People talk about the next BIG thing being a resurgence of 00’s jump up – is this really going to be a thing? Where were you in the early Y2K era? What was on the iPod?

H “I mean personally, I’m open to anything that an artist creates, there’s nothing I love more than fresh music. If the 00’s jump up sound comes back through, I would love to see it crossed with brand new styles and methods.”

As a genre we need to be constantly moving forward, regenerating older sounds with a modern twist is a very good way of doing this!

A question that no doubt everyone will want to know.. What’s TJ like to work with? Has his infectious personality pushed you to make more and more good music? What sets him aside from other label owners?

H “Working with TJ is not like working at all ha ha! It’s more a friendship, he’s always pushing on and motivating people to make sure they reach their potential. He also gives a great platform to up and coming artists to get their work out there, it’s a great thing to see.”

P “TJ is a really easy and all round lovely guy! He is very good at motivating you, making sure that you’re okay and just checking up on you. Like Harry said TJ is definitely more of a friend.”

10/10 would recommend then?

P “Oh yeah for sure. TJ and the team have really helped me push my career even further! Even though this is my debut EP on Pick ‘N’ Mix I feel like I have increased my connections and audience through them.”

H “Yep! Pick ‘N’ Mix gave me a great head start to my production career. When I released my ‘Point of contact’ EP with him, it allowed me to gain access to a lot of networks and artists which I never would’ve been able to do so quickly on my own.”

Just reloading back to the next big thing. If you could bring back a sound or an era of choice, what would it be? How would this influence your current sound?

H “You see this is a real tough one, with drum and bass a lot of ‘sounds’ and ’styles’ are evolved sounds from the past but with something new. If I had to narrow it down, the original Philly Blunt sound does it for me, it’s hard to find a mix by me that hasn’t featured something released by the V family.”

P “Yeah that is a very difficult question! I listen to a lot of the old school jungle tunes around the 90s and early 2000s and a few of the 2012 jump up stuff.”

For me I feel like if I had to choose an era it would 100% be something from the early jungle time.

Heroes in the scene, who are they, what have they done to shape your sound and what would you like to say to them if you could?

P “For me personally I feel like a few artists have shaped my sound such as Serum, Voltage, Dillinja and Marcus Intalex. I listen to these legends all the time and get many inspirations from them. If I could ask them one question, it would be what was your motivation for moving into production.”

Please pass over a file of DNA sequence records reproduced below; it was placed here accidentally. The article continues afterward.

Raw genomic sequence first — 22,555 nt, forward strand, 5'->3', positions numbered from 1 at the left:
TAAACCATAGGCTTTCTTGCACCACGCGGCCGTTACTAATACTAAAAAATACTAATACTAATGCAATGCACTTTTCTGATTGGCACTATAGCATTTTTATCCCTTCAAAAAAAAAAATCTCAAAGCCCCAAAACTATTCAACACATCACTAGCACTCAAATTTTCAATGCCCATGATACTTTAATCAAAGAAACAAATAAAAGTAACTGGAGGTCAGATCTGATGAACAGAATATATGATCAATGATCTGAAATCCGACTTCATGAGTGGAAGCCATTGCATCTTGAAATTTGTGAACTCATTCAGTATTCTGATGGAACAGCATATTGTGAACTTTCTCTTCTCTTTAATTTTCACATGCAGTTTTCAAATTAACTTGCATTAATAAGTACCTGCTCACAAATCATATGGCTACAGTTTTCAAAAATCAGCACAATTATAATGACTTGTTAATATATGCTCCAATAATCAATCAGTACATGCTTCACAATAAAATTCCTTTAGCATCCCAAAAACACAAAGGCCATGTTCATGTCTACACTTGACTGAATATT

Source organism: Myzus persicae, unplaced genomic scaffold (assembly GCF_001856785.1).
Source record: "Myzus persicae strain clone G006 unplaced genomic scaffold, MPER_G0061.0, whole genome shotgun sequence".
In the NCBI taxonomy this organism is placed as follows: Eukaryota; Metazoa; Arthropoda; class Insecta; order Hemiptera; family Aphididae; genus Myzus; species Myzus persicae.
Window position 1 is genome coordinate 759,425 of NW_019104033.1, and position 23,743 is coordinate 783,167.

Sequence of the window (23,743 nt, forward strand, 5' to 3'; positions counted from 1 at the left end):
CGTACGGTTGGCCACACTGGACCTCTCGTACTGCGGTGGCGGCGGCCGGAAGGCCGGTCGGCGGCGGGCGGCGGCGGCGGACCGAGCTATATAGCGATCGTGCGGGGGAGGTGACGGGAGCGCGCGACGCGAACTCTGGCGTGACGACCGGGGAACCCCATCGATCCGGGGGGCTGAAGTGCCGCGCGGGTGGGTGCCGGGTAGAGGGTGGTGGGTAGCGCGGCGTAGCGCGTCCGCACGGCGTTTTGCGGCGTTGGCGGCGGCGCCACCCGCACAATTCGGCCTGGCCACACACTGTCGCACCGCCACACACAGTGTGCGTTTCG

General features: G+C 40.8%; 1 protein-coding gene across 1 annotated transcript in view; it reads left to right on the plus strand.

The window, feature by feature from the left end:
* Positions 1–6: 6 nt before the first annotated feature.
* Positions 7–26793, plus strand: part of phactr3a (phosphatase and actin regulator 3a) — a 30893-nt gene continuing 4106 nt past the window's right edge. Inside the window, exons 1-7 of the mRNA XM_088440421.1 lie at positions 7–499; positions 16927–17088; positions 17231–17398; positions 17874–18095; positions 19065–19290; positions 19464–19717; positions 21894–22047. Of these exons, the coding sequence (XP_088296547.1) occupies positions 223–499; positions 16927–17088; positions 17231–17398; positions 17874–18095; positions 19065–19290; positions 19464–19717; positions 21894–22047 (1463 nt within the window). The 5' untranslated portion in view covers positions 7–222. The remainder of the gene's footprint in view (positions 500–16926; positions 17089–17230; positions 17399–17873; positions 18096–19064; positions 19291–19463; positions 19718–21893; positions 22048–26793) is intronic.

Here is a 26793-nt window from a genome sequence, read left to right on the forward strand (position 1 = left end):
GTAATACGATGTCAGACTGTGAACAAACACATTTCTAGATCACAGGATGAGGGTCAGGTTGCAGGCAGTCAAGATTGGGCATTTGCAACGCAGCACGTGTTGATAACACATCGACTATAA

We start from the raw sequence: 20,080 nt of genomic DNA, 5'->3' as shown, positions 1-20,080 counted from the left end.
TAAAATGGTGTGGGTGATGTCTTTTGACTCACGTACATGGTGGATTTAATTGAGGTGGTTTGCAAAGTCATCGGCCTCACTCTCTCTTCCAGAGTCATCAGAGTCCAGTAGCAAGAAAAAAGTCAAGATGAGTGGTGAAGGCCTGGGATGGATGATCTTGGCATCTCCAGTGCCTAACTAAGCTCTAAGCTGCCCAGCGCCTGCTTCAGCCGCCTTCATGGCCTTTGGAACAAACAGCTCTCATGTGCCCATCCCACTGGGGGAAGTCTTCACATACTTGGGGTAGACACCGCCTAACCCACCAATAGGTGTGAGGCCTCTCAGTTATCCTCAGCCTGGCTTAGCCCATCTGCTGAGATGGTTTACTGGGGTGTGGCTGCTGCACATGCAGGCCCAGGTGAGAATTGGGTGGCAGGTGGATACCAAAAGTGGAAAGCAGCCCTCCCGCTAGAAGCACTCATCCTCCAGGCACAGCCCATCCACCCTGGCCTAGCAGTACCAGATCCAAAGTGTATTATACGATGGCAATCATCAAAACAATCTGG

H “Dillinja, Hazard, Scorpio and Suv. These guys are real blueprint makers in my eyes, shaping the sound and style of the drum and bass rollers that you’re hearing today. If I could ask them one thing, it would be how they could see that far into the future!”

Talking of which, do you feel the A list are accessible to everyday ravers? If you were in that position, what would you do to interact with your fans?

H “Of course they are! Your favourite artists are only a message away. If you’re polite and humble, you can speak to anyone you like!”

Just remember they’re human beings too, ask them how their days have been, you’ll be surprised how many will respond.

P “I think that Harry has hit the nail on the head there. I feel that artists are easily accessible if you approach with the correct manner and meaning. You can actually get some really nice tips and tricks from an artist sometimes.”

Climbing that ladder, what’s on the cards for the rest of 2020 for you both? Any collaborations in the pipeline? Future streams etc

P “For the end of this year I have quite a bit of music being released, I have a single and an EP in august and then a couple others in October and November.”

H “After my Pick ’N’ Mix release at the end of the month, I have a single coming in August, and then 3 more bodies of work coming out before the end of the year, so there’s plenty more Hexa music to go around.”

Shouts and dedications

H “Shout out to all the Newcastle boys, KL, Scudd, Nec, Skant, Kastro, Stompz, The Dilate Crew and a big shout out to all the Incurzion Audio boys too!”

P > Shout out to the Norfolk lads, Kontakt, T>I, Oblivion, Woodz, Substance, Upgrade and DJ Limited!

You can follow Jamie Section 23 on Twitter, @JamieS23
Jamie S23 is part of the editorial team at Drum&BassArena, has a huge collection of vinyl from the 90’s and spends many hours wishing music still came on cassette. He’s stupidly into fitness and most importantly, a devoted Dad. Reminisce about air horns, lighters and The Sanctuary with him via Twitter or Soundcloud